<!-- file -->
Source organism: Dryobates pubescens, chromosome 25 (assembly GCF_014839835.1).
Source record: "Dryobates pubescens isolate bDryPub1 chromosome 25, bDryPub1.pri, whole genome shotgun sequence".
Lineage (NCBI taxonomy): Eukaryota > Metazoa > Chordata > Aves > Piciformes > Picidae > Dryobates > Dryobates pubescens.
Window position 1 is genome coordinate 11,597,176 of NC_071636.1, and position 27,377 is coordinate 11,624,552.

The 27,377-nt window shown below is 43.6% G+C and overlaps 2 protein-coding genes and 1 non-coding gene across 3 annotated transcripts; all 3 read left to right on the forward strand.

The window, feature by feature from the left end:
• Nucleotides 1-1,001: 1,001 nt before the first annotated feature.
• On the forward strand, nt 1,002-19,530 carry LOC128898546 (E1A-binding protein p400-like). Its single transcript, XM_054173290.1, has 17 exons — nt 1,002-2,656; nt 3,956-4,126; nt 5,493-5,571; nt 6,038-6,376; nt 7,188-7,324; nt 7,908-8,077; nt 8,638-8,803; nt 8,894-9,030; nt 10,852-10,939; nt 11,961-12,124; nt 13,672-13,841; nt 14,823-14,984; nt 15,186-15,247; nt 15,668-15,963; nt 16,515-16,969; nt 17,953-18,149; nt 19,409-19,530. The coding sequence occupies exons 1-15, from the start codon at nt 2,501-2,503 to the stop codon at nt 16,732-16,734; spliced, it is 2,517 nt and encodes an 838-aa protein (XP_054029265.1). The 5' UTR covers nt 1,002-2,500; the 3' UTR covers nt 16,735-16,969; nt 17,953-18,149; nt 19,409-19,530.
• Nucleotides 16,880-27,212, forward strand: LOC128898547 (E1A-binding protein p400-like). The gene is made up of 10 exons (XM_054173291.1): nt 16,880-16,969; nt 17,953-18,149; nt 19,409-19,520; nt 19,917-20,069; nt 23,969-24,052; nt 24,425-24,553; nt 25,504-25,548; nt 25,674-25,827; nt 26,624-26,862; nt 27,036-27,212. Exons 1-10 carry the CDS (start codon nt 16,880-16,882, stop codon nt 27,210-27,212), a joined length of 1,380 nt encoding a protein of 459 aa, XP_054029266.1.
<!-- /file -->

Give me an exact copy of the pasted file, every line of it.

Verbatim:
Source organism: Dryobates pubescens, chromosome 25 (assembly GCF_014839835.1).
Source record: "Dryobates pubescens isolate bDryPub1 chromosome 25, bDryPub1.pri, whole genome shotgun sequence".
Lineage (NCBI taxonomy): Eukaryota > Metazoa > Chordata > Aves > Piciformes > Picidae > Dryobates > Dryobates pubescens.
Window position 1 is genome coordinate 11,597,176 of NC_071636.1, and position 27,377 is coordinate 11,624,552.

The 27,377-nt window shown below is 43.6% G+C and overlaps 2 protein-coding genes and 1 non-coding gene across 3 annotated transcripts; all 3 read left to right on the forward strand.

The window, feature by feature from the left end:
• Nucleotides 1-1,001: 1,001 nt before the first annotated feature.
• On the forward strand, nt 1,002-19,530 carry LOC128898546 (E1A-binding protein p400-like). Its single transcript, XM_054173290.1, has 17 exons — nt 1,002-2,656; nt 3,956-4,126; nt 5,493-5,571; nt 6,038-6,376; nt 7,188-7,324; nt 7,908-8,077; nt 8,638-8,803; nt 8,894-9,030; nt 10,852-10,939; nt 11,961-12,124; nt 13,672-13,841; nt 14,823-14,984; nt 15,186-15,247; nt 15,668-15,963; nt 16,515-16,969; nt 17,953-18,149; nt 19,409-19,530. The coding sequence occupies exons 1-15, from the start codon at nt 2,501-2,503 to the stop codon at nt 16,732-16,734; spliced, it is 2,517 nt and encodes an 838-aa protein (XP_054029265.1). The 5' UTR covers nt 1,002-2,500; the 3' UTR covers nt 16,735-16,969; nt 17,953-18,149; nt 19,409-19,530.
• Nucleotides 16,880-27,212, forward strand: LOC128898547 (E1A-binding protein p400-like). The gene is made up of 10 exons (XM_054173291.1): nt 16,880-16,969; nt 17,953-18,149; nt 19,409-19,520; nt 19,917-20,069; nt 23,969-24,052; nt 24,425-24,553; nt 25,504-25,548; nt 25,674-25,827; nt 26,624-26,862; nt 27,036-27,212. Exons 1-10 carry the CDS (start codon nt 16,880-16,882, stop codon nt 27,210-27,212), a joined length of 1,380 nt encoding a protein of 459 aa, XP_054029266.1.